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Nine Tips To Nurture Little Talkers – A Guide To Boosting Communication Skills In Infants & Toddlers

Written by: Theresa Alexander Inman, Executive Contributor

Executive Contributors at Brainz Magazine are handpicked and invited to contribute because of their knowledge and valuable insight within their area of expertise.

Executive Contributor Theresa Alexander Inman

Hey there super parents and caregivers! Ever marveled at the incredible journey of communication that begins with a baby’s coos and giggles? As babies grow into toddlers, their ability to communicate blossoms, becoming a vital skill that sets the stage for a lifetime of effective expression and understanding. In this guide, we’re diving into some awesome ways to nurture those tiny voices and promote exceptional communication skills in your little ones.

Two toddlers playing letter cubes with their mom

Talk, talk, talk

Imagine you are the narrator of your child’s life. Describe what you are doing, what Sarah is seeing, feeling, or experiencing. Even though might seem like she doesn’t understand anything or everything, every word you say lays the groundwork for her language development. Babies are like sponges, absorbing sounds and language from their environment. Engage in baby talk, by using simple, soothing words or tones. Describe daily activities, such as diaper changes or mealtime to introduce your precious daughter to language. To clarify, when I say baby talk, I mean to speak as you would to adults, however, do so slower and clearer and in a happy tone. You may emphasize by varying your tone. The more words you use the more words your child will have in her repertoire. Studies also show that this predicts academic success.

Listen and respond

Communication is a two-way street. When your child babbles or points at something, pay attention and respond enthusiastically. This shows Jeffy that his attempts to communicate matter. Every behavior is communication. Crying and cooing are his way of communicating. Respond promptly to their cues as it fosters trust and security. Try to identify cries such as hunger, discomfort, or fatigue.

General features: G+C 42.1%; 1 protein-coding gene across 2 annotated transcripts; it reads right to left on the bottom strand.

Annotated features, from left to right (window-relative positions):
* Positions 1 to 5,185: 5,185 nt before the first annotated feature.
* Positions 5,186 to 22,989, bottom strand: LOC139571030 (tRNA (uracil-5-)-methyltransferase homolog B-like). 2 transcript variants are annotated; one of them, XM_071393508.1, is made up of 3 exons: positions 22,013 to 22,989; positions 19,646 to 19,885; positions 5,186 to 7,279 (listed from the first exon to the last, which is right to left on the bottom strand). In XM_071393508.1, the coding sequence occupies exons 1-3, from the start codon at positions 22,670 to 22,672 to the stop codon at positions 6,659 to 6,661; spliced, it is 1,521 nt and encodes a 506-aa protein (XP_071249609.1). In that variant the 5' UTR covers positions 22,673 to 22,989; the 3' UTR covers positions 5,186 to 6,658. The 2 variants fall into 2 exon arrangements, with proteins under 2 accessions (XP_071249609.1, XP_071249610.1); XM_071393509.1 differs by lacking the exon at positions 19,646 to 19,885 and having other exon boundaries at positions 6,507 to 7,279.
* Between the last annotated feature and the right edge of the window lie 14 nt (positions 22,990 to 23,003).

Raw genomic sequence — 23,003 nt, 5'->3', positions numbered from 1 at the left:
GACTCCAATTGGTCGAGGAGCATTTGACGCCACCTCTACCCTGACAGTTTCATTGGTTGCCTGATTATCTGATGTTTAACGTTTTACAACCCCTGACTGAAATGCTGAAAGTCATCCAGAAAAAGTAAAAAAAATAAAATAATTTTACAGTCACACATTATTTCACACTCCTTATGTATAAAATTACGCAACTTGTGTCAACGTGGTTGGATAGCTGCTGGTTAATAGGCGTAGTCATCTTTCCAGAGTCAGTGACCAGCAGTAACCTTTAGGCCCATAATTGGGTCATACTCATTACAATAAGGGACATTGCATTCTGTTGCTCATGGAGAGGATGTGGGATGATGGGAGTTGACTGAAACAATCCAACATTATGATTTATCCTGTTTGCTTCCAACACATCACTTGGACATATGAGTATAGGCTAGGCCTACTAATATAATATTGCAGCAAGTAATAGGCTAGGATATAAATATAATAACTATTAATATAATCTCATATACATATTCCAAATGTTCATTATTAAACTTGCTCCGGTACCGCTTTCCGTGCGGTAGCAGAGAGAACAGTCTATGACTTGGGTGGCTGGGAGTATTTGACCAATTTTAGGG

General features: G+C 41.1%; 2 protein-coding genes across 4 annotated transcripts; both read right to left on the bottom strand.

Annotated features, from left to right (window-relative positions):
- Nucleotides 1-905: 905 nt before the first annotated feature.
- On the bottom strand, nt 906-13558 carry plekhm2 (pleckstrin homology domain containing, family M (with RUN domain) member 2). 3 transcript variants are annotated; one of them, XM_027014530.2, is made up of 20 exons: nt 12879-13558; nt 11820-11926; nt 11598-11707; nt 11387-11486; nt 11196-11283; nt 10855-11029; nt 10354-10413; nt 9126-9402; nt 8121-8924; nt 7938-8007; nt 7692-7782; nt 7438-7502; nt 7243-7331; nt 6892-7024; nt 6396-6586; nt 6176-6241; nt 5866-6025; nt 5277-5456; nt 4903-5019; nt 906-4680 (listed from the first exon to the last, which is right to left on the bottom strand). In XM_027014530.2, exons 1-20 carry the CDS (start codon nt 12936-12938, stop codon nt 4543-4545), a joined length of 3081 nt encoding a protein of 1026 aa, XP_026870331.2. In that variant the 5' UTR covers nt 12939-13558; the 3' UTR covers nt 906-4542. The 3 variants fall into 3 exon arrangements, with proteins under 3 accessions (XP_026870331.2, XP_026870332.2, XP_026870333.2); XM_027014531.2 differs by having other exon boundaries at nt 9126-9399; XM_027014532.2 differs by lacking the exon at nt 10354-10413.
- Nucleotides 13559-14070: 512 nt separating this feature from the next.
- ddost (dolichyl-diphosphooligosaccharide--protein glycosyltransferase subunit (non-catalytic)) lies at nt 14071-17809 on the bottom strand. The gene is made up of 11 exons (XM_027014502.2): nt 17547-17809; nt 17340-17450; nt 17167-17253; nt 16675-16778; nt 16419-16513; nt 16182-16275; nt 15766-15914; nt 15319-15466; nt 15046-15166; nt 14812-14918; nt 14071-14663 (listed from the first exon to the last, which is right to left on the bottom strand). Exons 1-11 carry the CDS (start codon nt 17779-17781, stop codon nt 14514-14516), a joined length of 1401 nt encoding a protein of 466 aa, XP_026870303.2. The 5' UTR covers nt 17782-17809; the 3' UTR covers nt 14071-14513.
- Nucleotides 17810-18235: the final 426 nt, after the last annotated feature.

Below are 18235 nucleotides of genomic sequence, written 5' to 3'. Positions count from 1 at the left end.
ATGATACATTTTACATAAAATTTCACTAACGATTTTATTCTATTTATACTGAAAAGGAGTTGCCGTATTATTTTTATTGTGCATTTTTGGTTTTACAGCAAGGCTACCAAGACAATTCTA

So I need to address this as I have heard it many times as a concern, you cannot ‘spoil’ your child by attending to them. Reframe your thinking and know that you are providing love and security for your child. This is especially significant if your child has experienced trauma, including being born prematurely.

Read together

Reading to your child, even if they are too young to understand the words, has numerous benefits. It exposes them to language, tones and rhythms, enhancing their future language and comprehension skills. Reading to your child from an early age not only promotes language development, it fosters a love for books. Choose age-appropriate books with colourful pictures and simple text. Point out the items, activities, and figures in the book. Describe the scenes and what the characters are doing and wearing while doing so. Oh, and you don’t have to stick to the ‘script’. Be creative! Make it fun!

Sing songs

Songs with actions or hand movements grab a child’s attention and help them associate words with movements. Plus, it’s a fun way to bond and learn together! Singing exposes children to the rhythms and melodies of language. Incorporate songs and nursery rhymes into daily routines. I find that many children start singing before they talk. Be encouraged when they hum the melodies and utter the occasional random word. Something that works really well is singing with Charla and pause before saying the last word. Let her surprise you, children many times will complete phrase by saying the last word. So many of the children I have worked with have surprised their parents and family members when I demonstrate this. Just a few days ago, on my fourth visit working with a family, the two-year-old, I’ll call Lizzy, said, “Town” repeatedly every time I paused when singing The Wheels on the Bus. Her mother was amazed! This was the first time she said a word consistently.

Introduce sign language